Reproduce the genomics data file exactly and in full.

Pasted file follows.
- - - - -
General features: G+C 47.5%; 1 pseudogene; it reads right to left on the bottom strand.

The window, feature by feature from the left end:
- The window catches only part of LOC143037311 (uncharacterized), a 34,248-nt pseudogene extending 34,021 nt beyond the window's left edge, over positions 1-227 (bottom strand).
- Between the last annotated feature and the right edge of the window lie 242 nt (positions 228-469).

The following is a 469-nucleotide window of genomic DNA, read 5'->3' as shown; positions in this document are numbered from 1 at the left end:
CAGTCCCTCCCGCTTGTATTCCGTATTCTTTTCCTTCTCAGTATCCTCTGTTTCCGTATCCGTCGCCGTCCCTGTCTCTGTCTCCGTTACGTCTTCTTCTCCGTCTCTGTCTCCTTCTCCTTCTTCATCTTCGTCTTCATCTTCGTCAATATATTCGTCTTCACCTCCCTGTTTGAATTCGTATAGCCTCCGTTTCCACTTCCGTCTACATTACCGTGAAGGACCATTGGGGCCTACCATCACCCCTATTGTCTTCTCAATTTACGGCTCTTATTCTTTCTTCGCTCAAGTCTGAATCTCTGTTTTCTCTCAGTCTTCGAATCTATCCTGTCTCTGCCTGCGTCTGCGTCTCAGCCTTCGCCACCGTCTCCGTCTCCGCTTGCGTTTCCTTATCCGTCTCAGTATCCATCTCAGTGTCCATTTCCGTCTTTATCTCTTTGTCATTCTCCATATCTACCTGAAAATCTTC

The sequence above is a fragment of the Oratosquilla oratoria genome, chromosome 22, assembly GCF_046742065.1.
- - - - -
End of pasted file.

General features: G+C 47.5%; 1 pseudogene; it reads right to left on the bottom strand.

The window, feature by feature from the left end:
- The window catches only part of LOC143037311 (uncharacterized), a 34,248-nt pseudogene extending 34,021 nt beyond the window's left edge, over positions 1-227 (bottom strand).
- Between the last annotated feature and the right edge of the window lie 242 nt (positions 228-469).

The following is a 469-nucleotide window of genomic DNA, read 5'->3' as shown; positions in this document are numbered from 1 at the left end:
CAGTCCCTCCCGCTTGTATTCCGTATTCTTTTCCTTCTCAGTATCCTCTGTTTCCGTATCCGTCGCCGTCCCTGTCTCTGTCTCCGTTACGTCTTCTTCTCCGTCTCTGTCTCCTTCTCCTTCTTCATCTTCGTCTTCATCTTCGTCAATATATTCGTCTTCACCTCCCTGTTTGAATTCGTATAGCCTCCGTTTCCACTTCCGTCTACATTACCGTGAAGGACCATTGGGGCCTACCATCACCCCTATTGTCTTCTCAATTTACGGCTCTTATTCTTTCTTCGCTCAAGTCTGAATCTCTGTTTTCTCTCAGTCTTCGAATCTATCCTGTCTCTGCCTGCGTCTGCGTCTCAGCCTTCGCCACCGTCTCCGTCTCCGCTTGCGTTTCCTTATCCGTCTCAGTATCCATCTCAGTGTCCATTTCCGTCTTTATCTCTTTGTCATTCTCCATATCTACCTGAAAATCTTC

The sequence above is a fragment of the Oratosquilla oratoria genome, chromosome 22, assembly GCF_046742065.1.